I have archived the May 2021 Water Level Chart (at left). The dearth of precipitation which has plagued us all winter continued through the month of May. At the end of April we were 3.50 inches short of normal for the year and today, on the last day of May, having received an underwhelming 1.91 inches for the month (normal for May is 3.71 inches), we’re now worse off at 5.20 inches short of where we would be in a normal year. It would have been even worse but for the 0.93 inches of rain we received on Memorial Day, the last day of the month. The timing was lousy but the rain itself was very much needed and I’m glad we got it. It also seemed like a fitting end to a long cold weekend that had me burning wood in my stove again; I’m OK with putting on a sweater in the house but I draw the line at wearing gloves at dinner! The three day weekend also marked the start of our Courtesy Boat Inspection program and unsurprisingly, we didn’t inspect any boats entering or leaving the lake. It was not the 3 day weekend you were looking for!
Officially this area of Maine is considered to be Abnormally Dry which I personally consider optimistic. Despite the lack of rain however, we still managed to keep the lake level more or less where it belongs this time of year with a little water trickling over the top of the dam until about May 24th. In an attempt to preserve as much water going into summer as possible, we made numerous adjustments to the dam during the first part of the month, finally closing the gate completely on the 18th. On the 21st we added a 2 x 4 to the weir, shutting off all outflows from the lake except for minor leaking which we estimate amounts to about 2 cubic feet of water per second. Under these circumstances of minimal outflows, when you see the lake level dropping, know that it’s mostly due to evaporation and not because of outflows at the dam. We’ll do what we can to preserve a decent lake level this summer, but what we really need is rain, and a lot of it.
Another indication of how dry it’s been is that unlike the last two years, so far this year the lake level has never reached the High Water Mark elevation of 151.17 feet (NAVD 88) though we did get to within an inch of it, early in the month. However, as most of you know by now, a) the top of the dam is not flat and b) that HWM elevation, established by survey by DEP back in 2014 as part of the Water Level Petition process, is actually ±3 inches above the lowest point on the top of the dam. In the picture at left, think of yourself standing on the road looking at the dam. The crooked blue line is the profile of the top of the dam (yes, exaggerated) the red line is the HWM elevation, and the dashed blue line is the 2 foot lower limit of how far we can take the lake down. the rectangular section in the middle of the dam is the weir. The lowest point on the top of the dam is about 6 feet to the right of the weir which has an elevation of 150.89 feet. You’ll find this chart (and more!) on the Clary Dam Operation Log.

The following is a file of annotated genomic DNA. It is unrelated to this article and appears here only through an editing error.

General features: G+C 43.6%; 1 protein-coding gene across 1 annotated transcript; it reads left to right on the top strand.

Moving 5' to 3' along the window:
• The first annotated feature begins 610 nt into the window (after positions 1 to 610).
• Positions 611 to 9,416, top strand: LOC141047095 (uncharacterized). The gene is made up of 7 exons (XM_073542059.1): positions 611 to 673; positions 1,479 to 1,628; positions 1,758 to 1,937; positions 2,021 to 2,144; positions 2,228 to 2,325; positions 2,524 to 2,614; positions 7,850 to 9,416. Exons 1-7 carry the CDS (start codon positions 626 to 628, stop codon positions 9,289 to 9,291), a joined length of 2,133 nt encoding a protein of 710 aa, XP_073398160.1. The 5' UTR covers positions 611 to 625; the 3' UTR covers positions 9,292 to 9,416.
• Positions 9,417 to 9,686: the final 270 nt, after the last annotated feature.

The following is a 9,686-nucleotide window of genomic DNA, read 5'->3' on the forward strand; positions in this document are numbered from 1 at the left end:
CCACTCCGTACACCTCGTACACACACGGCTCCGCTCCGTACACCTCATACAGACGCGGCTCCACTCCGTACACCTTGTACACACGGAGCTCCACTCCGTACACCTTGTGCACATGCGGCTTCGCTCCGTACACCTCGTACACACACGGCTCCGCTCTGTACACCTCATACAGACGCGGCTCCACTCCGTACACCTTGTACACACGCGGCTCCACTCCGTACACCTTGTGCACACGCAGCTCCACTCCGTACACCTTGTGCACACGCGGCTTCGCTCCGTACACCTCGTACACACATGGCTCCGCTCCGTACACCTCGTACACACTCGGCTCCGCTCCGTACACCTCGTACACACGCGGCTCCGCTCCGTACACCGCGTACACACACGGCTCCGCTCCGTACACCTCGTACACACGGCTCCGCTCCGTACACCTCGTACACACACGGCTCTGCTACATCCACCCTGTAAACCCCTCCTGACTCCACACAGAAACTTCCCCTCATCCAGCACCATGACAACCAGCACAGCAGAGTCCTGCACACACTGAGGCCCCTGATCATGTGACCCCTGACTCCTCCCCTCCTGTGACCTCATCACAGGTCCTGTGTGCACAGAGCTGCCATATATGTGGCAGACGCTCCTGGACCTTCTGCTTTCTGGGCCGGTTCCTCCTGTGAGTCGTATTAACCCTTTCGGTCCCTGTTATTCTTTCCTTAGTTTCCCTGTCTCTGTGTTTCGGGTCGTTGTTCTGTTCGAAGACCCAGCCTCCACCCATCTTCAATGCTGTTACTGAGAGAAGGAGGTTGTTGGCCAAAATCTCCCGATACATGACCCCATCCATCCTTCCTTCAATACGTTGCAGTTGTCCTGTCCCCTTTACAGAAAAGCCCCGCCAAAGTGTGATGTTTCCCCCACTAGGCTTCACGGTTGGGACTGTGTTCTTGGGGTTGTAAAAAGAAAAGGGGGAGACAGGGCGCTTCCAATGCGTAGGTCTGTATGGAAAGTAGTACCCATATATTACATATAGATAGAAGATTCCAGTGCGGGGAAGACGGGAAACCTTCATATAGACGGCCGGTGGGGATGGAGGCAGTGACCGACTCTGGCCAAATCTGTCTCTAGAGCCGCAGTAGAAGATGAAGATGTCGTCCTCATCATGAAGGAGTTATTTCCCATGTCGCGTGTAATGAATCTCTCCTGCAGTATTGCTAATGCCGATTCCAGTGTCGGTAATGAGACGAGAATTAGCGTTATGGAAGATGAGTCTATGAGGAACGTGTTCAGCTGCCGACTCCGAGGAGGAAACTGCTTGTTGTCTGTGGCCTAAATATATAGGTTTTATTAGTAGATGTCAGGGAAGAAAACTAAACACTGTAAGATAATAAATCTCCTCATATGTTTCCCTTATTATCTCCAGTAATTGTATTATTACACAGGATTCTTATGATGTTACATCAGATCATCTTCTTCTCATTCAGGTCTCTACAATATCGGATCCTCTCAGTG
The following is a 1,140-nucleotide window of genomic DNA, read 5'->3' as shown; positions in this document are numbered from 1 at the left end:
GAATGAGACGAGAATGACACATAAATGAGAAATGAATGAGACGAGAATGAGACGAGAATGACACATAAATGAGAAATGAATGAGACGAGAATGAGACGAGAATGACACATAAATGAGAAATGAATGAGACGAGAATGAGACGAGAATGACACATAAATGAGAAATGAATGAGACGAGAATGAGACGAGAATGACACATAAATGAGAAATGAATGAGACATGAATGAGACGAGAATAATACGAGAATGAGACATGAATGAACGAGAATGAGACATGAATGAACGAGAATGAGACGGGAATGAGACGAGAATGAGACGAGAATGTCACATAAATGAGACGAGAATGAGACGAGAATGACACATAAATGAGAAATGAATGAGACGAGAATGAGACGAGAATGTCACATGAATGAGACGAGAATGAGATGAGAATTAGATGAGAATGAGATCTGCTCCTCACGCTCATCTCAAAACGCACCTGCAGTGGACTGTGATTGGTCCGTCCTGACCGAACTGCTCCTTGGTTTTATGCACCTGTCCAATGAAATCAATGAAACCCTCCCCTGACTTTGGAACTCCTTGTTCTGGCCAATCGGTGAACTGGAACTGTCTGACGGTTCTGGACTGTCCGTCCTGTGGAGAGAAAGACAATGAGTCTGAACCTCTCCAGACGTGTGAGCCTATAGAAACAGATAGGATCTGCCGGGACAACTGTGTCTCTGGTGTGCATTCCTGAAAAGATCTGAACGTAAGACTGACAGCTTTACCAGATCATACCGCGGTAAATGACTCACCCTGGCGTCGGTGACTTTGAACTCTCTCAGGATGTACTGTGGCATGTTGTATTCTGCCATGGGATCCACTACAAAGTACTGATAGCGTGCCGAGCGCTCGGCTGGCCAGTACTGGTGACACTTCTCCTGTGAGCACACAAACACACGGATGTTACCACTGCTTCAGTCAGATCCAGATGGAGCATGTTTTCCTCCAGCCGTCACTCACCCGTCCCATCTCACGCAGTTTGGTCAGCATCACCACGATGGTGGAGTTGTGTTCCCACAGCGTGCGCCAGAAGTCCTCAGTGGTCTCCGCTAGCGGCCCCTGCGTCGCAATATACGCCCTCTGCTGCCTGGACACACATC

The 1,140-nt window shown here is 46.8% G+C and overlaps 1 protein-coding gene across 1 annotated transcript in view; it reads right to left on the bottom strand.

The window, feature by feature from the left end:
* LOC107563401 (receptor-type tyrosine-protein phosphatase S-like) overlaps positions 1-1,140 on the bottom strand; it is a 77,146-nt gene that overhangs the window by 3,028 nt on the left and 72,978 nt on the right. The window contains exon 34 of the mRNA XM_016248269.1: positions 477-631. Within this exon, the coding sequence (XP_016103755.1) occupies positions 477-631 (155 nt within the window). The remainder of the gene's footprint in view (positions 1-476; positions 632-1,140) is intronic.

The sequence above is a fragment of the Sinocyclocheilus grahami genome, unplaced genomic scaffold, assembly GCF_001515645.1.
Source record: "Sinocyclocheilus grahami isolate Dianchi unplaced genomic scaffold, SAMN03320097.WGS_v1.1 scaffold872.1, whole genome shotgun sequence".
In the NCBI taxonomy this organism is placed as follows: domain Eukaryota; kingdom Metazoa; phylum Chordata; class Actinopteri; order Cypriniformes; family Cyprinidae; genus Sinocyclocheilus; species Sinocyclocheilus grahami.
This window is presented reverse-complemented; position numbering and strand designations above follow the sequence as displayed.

You’ve got to believe, it’s darn hard to manage that 3 inches of water, as much as we’d like to. We might like to keep it in the lake for a while but all it really wants to do it run over the top of the dam and head down stream. Bummer. However we have become reconciled to this situation and to the fact that 12.5% of our 2 feet of manageable water, afforded to us by the Clary Lake Water Level Order, is in fact, unmanageable, and therefore we consider the lake to be filled to its “full capacity” (our primary mandate) when the water is up at the top of the dam. That’s our story and we’re sticking to it.
Since archiving the April Water Level Chart Kelsie French and I have resumed our Water Quality Monitoring on Clary Lake for the 2021 season. We were out 3 times in May. As windy was it’s been this past month you shouldn’t be surprised that secchi disk readings between 3.40 and 3.70 meters suggests the lake water is somewhat murky. I expect it will clear up as summer advances. Our first Total Phosphorus test result came back a few days ago at 0.019 mg/L (milligrams per Liter). This is about average for us. The average of the first phosphorus tests of the year going back to 2012 is 0.0183 mg/L so it’s marginally higher than what we’ve seen in early Spring, but the average of ALL our Total Phosphorus tests going back to 1976 is 0.0190 mg/L so it’s very much average. Average is good. Clary water quality tends to improve under drought conditions so for all the downsides of being in drought, poor water quality isn’t generally one of them. See our Clary Lake Water Monitoring Data page for more info.
I’m jumping the gun just a wee bit posting this today because there’s an off chance that it might rain a wee bit more… if it does I’ll update the post.
6/01/2021: Revised rainfall totals.